Revision focuses on getting a handle on what your writing is about, where you want it to go. Generally speaking, revision is when you are still dealing with changes that could be as large as entire paragraphs, how your argument is organized, developed. It might also mean changing your entire focus, starting over.

Revision and editing can sometime blend. But for the sake of our efforts in this course, I will suggest that editing is what you do toward the end of a project. Editing concerns how your essay communicates to a different set of eyes and ears than the ones which wrote it. How it reads to a reader who is not in your head.

Therefore, a good strategy for editing is to become more self-conscious about the sound and shape of your writing–something we take for granted. In order not to take it for granted (since you have been working on this essay and it probably makes sense to you), we need to defamiliarize it.

  • Read it aloud–hear the writing. Have a peer read it aloud or read it aloud yourself. Read it backwards, paragraph by paragraph or sentence by sentence: listening for places where the expression/communication (the how of the writing, the mechanics, the style) is not matching up with the idea. Usage errors would be one way expression and ideas get crossed.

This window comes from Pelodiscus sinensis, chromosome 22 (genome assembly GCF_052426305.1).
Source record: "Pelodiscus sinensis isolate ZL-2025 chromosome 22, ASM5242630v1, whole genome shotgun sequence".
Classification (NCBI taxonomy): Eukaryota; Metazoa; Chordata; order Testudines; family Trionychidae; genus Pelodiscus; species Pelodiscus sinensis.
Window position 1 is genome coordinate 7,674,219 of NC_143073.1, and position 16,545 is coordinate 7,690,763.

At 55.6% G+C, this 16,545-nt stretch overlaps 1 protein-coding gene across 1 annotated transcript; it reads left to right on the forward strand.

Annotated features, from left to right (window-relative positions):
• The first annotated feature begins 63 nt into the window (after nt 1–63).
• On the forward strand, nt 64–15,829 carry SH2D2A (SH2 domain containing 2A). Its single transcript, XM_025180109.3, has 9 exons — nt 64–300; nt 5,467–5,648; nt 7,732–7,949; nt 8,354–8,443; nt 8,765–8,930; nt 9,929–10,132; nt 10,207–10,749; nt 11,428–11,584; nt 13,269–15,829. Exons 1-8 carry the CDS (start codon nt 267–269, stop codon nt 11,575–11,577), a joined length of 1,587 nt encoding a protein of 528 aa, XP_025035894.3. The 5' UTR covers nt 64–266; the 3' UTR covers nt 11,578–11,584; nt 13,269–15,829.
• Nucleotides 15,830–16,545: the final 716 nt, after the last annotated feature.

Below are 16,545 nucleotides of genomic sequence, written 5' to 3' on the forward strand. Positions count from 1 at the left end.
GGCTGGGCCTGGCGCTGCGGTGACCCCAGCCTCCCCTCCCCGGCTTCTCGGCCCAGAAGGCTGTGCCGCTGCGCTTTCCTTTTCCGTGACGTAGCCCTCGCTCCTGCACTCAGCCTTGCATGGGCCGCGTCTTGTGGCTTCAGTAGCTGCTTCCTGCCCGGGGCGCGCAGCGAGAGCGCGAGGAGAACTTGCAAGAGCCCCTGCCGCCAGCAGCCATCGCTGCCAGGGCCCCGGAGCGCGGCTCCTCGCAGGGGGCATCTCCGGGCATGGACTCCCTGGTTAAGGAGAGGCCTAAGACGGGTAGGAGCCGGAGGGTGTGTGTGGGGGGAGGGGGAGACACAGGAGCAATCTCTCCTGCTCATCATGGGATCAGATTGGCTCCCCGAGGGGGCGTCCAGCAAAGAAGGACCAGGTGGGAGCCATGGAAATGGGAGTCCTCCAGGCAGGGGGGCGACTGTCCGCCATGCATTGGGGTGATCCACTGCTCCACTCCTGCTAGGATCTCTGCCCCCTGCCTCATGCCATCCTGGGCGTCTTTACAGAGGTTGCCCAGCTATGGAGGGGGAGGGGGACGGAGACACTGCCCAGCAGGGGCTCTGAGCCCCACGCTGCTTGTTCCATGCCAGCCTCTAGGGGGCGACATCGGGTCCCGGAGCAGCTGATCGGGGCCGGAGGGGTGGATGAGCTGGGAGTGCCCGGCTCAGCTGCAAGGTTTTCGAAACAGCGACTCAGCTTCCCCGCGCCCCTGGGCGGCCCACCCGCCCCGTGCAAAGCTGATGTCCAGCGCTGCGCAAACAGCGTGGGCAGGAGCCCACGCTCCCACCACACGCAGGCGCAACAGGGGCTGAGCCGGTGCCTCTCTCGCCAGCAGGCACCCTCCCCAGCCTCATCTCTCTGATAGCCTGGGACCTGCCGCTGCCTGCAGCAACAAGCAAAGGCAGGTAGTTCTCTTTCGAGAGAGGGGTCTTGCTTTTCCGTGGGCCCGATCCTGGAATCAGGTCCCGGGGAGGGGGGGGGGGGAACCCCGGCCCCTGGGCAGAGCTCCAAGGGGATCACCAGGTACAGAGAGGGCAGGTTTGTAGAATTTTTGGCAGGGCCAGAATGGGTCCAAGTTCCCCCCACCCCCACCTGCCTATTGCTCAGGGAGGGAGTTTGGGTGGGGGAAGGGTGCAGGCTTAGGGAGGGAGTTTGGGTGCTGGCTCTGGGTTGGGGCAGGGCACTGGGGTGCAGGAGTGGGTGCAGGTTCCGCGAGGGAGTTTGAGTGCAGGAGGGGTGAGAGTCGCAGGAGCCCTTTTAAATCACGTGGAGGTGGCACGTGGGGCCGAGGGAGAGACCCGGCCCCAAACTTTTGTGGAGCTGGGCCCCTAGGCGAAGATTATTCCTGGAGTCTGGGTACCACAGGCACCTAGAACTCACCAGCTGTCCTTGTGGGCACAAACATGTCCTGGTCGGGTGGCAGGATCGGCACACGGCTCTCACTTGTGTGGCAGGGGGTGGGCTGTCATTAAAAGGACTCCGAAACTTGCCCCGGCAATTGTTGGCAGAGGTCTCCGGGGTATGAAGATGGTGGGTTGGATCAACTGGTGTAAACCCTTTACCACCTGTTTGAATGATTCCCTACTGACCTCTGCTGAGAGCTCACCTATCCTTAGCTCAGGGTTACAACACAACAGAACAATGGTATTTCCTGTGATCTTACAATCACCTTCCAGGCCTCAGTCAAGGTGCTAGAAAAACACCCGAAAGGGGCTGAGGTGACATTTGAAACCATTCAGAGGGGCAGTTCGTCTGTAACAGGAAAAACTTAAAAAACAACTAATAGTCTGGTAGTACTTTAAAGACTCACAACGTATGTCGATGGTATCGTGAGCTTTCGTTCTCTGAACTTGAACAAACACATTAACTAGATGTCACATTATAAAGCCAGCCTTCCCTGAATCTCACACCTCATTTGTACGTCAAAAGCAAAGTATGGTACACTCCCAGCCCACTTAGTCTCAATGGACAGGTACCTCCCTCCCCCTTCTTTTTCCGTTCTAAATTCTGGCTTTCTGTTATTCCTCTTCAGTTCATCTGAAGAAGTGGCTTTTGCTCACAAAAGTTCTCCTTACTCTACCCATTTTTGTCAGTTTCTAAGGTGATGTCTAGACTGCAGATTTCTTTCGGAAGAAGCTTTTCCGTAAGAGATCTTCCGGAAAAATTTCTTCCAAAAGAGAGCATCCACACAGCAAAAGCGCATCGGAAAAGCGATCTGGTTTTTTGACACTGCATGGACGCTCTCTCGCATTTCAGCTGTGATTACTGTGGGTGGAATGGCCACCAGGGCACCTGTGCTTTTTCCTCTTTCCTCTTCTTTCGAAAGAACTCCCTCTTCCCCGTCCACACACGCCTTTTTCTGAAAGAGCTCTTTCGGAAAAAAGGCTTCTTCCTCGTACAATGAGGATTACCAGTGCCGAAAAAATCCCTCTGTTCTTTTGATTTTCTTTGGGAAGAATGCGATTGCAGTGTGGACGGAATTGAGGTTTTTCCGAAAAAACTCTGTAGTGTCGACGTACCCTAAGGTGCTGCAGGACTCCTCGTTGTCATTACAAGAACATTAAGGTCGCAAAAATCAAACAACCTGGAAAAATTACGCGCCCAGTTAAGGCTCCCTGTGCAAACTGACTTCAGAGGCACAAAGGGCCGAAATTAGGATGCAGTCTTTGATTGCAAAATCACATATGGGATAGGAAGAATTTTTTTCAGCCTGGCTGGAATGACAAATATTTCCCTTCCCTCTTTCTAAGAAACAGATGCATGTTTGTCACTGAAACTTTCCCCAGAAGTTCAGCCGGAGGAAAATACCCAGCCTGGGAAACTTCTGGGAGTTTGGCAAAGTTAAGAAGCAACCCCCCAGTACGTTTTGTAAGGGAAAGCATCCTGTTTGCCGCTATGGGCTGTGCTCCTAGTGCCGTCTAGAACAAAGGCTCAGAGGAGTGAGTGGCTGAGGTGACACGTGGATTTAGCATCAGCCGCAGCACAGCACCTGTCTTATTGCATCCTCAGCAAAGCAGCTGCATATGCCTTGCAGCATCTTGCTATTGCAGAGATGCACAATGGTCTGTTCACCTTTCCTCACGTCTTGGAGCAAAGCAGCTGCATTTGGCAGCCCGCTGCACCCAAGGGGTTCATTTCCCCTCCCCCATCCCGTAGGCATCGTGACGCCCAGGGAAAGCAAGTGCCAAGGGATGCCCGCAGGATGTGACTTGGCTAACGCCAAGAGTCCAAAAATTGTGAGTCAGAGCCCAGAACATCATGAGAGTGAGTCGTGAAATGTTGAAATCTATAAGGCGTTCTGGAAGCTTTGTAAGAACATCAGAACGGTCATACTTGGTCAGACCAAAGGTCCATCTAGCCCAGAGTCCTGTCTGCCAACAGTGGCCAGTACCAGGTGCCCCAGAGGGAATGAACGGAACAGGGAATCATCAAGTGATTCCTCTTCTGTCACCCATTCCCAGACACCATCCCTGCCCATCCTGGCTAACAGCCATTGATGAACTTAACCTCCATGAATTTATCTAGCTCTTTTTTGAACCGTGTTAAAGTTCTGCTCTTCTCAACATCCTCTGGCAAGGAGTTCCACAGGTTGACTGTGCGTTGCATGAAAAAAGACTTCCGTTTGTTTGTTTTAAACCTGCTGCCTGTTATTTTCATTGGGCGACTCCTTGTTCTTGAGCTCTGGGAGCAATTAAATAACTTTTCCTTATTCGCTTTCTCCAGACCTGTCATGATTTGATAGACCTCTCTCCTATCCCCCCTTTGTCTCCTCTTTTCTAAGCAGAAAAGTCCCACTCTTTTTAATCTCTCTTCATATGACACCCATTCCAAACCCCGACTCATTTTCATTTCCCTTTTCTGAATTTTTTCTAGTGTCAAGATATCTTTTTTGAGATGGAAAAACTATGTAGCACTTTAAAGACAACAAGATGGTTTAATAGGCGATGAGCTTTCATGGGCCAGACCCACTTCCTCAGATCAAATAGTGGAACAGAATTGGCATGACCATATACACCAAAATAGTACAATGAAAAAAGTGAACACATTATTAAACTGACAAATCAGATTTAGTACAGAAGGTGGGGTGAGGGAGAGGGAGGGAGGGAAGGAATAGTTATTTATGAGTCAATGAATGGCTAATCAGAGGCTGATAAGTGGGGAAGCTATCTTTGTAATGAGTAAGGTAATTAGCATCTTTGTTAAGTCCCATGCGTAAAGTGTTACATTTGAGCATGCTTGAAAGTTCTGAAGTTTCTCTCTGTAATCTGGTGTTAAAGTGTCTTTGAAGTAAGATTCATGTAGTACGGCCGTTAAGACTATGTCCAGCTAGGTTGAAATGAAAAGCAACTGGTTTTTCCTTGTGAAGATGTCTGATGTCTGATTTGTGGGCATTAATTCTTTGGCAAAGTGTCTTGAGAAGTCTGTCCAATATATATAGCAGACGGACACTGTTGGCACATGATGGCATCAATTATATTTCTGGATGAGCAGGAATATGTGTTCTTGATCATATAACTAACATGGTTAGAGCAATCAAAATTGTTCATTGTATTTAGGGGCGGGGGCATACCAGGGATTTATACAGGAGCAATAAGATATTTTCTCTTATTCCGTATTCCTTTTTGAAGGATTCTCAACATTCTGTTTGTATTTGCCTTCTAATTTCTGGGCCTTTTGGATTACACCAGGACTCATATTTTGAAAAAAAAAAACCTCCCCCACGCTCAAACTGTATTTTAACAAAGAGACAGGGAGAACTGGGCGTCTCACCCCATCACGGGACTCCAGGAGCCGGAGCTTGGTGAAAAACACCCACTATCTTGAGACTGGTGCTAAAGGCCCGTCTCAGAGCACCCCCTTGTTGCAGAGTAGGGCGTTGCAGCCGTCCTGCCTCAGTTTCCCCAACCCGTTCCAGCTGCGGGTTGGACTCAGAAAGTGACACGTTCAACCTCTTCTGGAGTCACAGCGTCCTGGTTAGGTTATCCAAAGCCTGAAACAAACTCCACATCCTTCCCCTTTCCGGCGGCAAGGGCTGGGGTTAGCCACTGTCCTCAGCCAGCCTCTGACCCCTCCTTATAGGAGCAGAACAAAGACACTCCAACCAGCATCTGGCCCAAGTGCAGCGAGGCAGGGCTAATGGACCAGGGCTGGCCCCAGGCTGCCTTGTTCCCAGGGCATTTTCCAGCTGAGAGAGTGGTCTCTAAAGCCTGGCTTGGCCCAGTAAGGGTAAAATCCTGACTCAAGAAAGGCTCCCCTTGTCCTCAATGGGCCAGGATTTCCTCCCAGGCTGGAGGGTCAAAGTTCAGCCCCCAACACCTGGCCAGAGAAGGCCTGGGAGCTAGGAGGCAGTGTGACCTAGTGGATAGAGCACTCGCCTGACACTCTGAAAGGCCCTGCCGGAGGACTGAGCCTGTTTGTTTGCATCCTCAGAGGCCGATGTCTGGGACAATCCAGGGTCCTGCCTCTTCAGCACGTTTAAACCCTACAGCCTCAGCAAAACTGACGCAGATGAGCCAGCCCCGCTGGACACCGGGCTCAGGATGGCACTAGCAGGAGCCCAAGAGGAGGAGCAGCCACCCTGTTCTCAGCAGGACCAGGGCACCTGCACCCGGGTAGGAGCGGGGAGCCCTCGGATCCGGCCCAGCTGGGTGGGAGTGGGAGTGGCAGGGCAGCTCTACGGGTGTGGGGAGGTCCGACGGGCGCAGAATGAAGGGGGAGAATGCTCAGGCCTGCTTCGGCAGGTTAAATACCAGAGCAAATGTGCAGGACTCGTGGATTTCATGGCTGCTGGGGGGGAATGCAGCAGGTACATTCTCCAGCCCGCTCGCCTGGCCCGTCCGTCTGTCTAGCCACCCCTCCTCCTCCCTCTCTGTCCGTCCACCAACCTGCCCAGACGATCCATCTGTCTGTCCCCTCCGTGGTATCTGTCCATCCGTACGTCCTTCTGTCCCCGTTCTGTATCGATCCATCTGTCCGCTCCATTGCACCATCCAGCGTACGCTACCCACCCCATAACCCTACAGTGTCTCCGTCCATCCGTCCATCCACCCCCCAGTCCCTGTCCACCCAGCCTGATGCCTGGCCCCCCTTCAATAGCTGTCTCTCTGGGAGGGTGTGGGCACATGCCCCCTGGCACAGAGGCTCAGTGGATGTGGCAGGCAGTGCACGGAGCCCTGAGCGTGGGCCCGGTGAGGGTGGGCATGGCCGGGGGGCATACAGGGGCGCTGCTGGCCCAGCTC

• Workshop: in your writing group, select a paragraph you want to focus on for editing–want to improve. Have someone else read your paragraph aloud. Then discuss for a few minutes what you hear and see–suggestions for what you might need to do or want to do with the paragraph.
  • More active than passive. Richard Lanham’s Paramedic Method (from Revising Prose, 5th edition, Pearson 2007): one strategy to pay better attention to the way your “voice” is informed by the machinery of sentence length, verb (active vs passive), prepositions. These are not ‘errors’ but choices you make in presentation. We will be returning to this in later editing workshops. For today, let’s focus on the issue of crafting and clarifying the action of our sentences.